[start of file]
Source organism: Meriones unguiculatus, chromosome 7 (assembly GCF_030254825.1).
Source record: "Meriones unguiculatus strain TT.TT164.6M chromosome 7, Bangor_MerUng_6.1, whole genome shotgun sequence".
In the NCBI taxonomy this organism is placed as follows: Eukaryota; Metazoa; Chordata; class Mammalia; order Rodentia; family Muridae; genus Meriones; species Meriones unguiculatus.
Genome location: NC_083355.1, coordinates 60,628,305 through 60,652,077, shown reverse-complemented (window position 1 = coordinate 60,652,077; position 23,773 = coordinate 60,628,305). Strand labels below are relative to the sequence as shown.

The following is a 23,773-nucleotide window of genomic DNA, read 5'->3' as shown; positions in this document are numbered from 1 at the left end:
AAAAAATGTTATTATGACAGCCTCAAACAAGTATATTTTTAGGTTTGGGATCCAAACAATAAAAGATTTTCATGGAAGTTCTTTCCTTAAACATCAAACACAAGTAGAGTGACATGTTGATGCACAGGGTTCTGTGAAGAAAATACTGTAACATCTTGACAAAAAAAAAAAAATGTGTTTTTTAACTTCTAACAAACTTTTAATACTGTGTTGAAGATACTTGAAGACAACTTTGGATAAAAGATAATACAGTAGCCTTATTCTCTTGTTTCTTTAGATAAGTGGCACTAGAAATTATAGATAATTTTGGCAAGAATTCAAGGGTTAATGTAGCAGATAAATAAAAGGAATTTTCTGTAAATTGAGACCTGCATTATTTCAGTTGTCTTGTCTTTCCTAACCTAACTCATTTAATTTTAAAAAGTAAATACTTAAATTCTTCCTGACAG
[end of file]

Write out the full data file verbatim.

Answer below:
Source organism: Meriones unguiculatus, chromosome 7 (assembly GCF_030254825.1).
Source record: "Meriones unguiculatus strain TT.TT164.6M chromosome 7, Bangor_MerUng_6.1, whole genome shotgun sequence".
In the NCBI taxonomy this organism is placed as follows: Eukaryota; Metazoa; Chordata; class Mammalia; order Rodentia; family Muridae; genus Meriones; species Meriones unguiculatus.
Genome location: NC_083355.1, coordinates 60,628,305 through 60,652,077, shown reverse-complemented (window position 1 = coordinate 60,652,077; position 23,773 = coordinate 60,628,305). Strand labels below are relative to the sequence as shown.

The following is a 23,773-nucleotide window of genomic DNA, read 5'->3' as shown; positions in this document are numbered from 1 at the left end:
AAAAAATGTTATTATGACAGCCTCAAACAAGTATATTTTTAGGTTTGGGATCCAAACAATAAAAGATTTTCATGGAAGTTCTTTCCTTAAACATCAAACACAAGTAGAGTGACATGTTGATGCACAGGGTTCTGTGAAGAAAATACTGTAACATCTTGACAAAAAAAAAAAAATGTGTTTTTTAACTTCTAACAAACTTTTAATACTGTGTTGAAGATACTTGAAGACAACTTTGGATAAAAGATAATACAGTAGCCTTATTCTCTTGTTTCTTTAGATAAGTGGCACTAGAAATTATAGATAATTTTGGCAAGAATTCAAGGGTTAATGTAGCAGATAAATAAAAGGAATTTTCTGTAAATTGAGACCTGCATTATTTCAGTTGTCTTGTCTTTCCTAACCTAACTCATTTAATTTTAAAAAGTAAATACTTAAATTCTTCCTGACAG